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The ‘Yellowstone Hotspot’ Theory

Dakota Slim

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According to the author, Luis Vega, it's time to think outside of the box when searching for gold and other mineral deposits. 

I always like the anticipation and the hunt, not so much returning home at the end of field season. Except for this year. The record-setting heat and the forest fire smoke made prospecting downright unhealthy. This year, the best part was returning home to an air-conditioned office to begin research for next year’s field season. It’s the anticipation of the next strike that keeps a prospector feeling young.

Where to start looking for an undiscovered mineral deposit? I think it’s safe to say that every inch of the lower 48 has been prospected and every mineral occurrence that outcrops has been tested. So where do I go from here?

Luckily, geologic information is constantly evolving and new theories and concepts are being developed. These new theories can indicate where a mineral occurrence could be hiding. Its possibility must be accepted on faith and conviction in the theory, with the ultimate hurdle being the finding of investors willing to risk their money on a theory. Sometimes a geologist has to be a good salesman.

A prime example is the theory that the Yellowstone hotspot supplied the heat and gold for the “Carlin-type” gold deposits found in northern Nevada. Nevada produces over 8 million ounces of gold per year, mostly from Carlin-type deposits. Those looking for new deposits of this type would love to know what controls where these deposits were formed. Enter the new theories on the Yellowstone hotspot.

Everyone should visit Yellowstone with its geysers, bubbling hot springs and fumaroles. For a geologist, the bison, wolves and grizzlies are an added bonus but it’s the geologic phenomena that’s the main attraction. The source of the heat is a deep-seated molten rock originating in the mantle called a hotspot. The molten material rises through the earth’s crust until it reaches the surface and super-heats water causing a caldera explosion. The Hawaiian Islands sit on top of a hotspot. The hotspot doesn’t move but as the oceanic plate moves, the hotspot forms volcanic islands in a line that marks the movement of the oceanic plate.

But how can the Yellowstone hotspot be responsible for gold deposits in Nevada if it’s located way up in Wyoming? Enter the new theories. The Yellowstone hotspot hasn’t always been in Wyoming. It’s moved, or rather it stayed in one place in the mantle and the continental plate moved over the hotspot. Sixteen million years ago, what we now call Idaho was over the hotspot. Geologists have found evidence of a caldera related to Yellowstone in southern Idaho. There are theories that put northern Nevada over the ancestral hotspot 42 million years ago. Remember, the continental plates are always moving. It would make life easier for geologists if they stayed in one place.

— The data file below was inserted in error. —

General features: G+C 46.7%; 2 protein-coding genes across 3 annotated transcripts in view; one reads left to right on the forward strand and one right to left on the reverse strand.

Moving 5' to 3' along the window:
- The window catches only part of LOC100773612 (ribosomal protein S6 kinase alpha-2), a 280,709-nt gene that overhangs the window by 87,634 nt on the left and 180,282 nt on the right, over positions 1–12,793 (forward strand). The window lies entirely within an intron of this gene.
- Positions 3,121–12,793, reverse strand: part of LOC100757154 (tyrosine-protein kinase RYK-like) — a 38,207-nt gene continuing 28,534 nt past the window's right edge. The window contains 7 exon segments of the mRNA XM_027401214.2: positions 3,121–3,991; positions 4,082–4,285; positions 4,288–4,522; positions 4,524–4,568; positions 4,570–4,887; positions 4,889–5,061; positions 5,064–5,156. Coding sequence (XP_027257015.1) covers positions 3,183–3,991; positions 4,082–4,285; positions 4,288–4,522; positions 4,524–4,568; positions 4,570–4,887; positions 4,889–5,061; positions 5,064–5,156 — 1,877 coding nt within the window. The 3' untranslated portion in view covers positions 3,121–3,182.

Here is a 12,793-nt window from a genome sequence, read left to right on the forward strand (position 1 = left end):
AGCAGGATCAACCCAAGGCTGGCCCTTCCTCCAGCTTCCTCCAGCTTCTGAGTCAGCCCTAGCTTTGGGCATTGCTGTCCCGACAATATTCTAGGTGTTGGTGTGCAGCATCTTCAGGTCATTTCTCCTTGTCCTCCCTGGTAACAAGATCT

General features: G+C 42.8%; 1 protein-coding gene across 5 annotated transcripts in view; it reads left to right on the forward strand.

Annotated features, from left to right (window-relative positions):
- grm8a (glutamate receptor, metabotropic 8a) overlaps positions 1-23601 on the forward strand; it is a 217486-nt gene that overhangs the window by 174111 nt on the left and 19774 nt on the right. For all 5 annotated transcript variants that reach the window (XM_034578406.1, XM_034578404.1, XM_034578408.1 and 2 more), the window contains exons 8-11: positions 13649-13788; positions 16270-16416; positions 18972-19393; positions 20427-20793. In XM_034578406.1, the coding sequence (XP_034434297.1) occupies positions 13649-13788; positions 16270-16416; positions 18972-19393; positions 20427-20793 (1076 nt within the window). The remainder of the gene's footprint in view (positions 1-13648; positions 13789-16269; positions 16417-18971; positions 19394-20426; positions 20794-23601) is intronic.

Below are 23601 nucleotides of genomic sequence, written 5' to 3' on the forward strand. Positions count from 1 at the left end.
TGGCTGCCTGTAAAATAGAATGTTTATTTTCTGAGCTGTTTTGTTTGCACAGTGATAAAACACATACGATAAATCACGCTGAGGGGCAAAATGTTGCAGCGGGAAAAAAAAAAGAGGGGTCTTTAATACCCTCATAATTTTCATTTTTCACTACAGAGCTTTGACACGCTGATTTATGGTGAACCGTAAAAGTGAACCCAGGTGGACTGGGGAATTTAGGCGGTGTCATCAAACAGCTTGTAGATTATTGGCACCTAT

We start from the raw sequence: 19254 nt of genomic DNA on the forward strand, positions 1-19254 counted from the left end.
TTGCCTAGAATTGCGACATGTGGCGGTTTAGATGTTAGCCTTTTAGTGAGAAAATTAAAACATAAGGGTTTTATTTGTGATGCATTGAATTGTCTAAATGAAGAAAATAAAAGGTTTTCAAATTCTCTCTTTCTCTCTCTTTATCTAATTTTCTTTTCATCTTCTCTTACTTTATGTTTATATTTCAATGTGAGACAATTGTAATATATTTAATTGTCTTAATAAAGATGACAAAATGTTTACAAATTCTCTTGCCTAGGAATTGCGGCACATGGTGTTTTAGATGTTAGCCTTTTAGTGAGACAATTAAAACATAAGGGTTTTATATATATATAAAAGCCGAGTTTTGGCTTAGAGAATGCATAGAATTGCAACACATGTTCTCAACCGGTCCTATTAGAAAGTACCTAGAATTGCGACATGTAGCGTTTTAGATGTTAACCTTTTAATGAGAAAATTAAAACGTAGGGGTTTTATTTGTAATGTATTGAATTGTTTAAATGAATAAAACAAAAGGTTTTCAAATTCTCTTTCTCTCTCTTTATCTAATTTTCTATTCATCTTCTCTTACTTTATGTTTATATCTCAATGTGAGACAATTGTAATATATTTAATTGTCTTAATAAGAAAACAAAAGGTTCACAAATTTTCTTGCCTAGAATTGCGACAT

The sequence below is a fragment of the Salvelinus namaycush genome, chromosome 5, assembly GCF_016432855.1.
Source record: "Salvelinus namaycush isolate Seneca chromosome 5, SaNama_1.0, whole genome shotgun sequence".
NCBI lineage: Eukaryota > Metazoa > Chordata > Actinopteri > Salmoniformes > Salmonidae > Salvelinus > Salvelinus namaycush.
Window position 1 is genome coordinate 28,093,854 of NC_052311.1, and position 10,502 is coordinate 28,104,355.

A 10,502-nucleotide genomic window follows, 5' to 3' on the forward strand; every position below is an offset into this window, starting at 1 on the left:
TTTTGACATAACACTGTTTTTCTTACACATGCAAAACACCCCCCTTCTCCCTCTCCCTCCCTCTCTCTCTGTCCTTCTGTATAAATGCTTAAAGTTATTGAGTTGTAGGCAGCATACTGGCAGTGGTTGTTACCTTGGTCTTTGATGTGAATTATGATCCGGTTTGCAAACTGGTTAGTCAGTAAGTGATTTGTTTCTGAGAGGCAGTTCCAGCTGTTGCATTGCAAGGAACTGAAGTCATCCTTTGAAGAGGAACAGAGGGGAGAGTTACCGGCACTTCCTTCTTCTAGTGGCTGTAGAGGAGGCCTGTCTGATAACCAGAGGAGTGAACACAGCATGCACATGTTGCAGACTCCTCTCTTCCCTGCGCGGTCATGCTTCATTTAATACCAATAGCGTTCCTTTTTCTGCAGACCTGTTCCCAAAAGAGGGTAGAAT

It’s just too much of a coincidence. The age of the Carlin-type gold deposits is the same age as when northern Nevada was over the ancestral hotspot. If the gold deposits are related to the Yellowstone hotspot and the surface expression of the hotspot has moved, then a good place to look for more Carlin-type deposits is to follow the movement of the surface exposure of the hotspot from where it was 42 million years ago to where it is today. Now you understand why I was in Idaho this summer. It wasn’t the fishing, although that is an added bonus, just like the bison, wolves and grizzlies of Yellowstone.

This research season, I hope to contribute an article every two weeks to the Kingman Miner. The articles will include topics of Mohave County geology and other related subjects that I think will be of interest to other rockhounds like me.


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Actually, the hotspot was never under northern Nevada. Southern Idaho moved in an  arc over the hotspot. The Carlin trend is 100 miles south of that arc. Also the Carlin trend is near the northern end of the impact crater that formed the Great Basin. It's more likely the trend was caused by that massive meteorite, at least IMHO. And, there's very little gold in southern Idaho, unfortunately. Another theory of geologists is that the actual hotspot is about 150 miles northwest of where it comes to the surface. The deep faults that bring it to the surface angle to the southeast. It's more likely the hotspot, is responsible for the gold in the Liberty District of Washington.


Edited by Idaho Jim
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There is a long history of volcanism associated with that hotspot. And from what I understand about how gold moves to the surface it makes sense. Not sure I would attribute the gold in Nevada to the Yellowstone hotspot though. At least not all of it. 

Seems like volcanic activity isn't always a good indicator for gold. And more a matter if gold was present or not during that activity. There is an ancient volcano 20 miles from me with no evidence of associated gold. But industrial grade diamonds and other gemstones.


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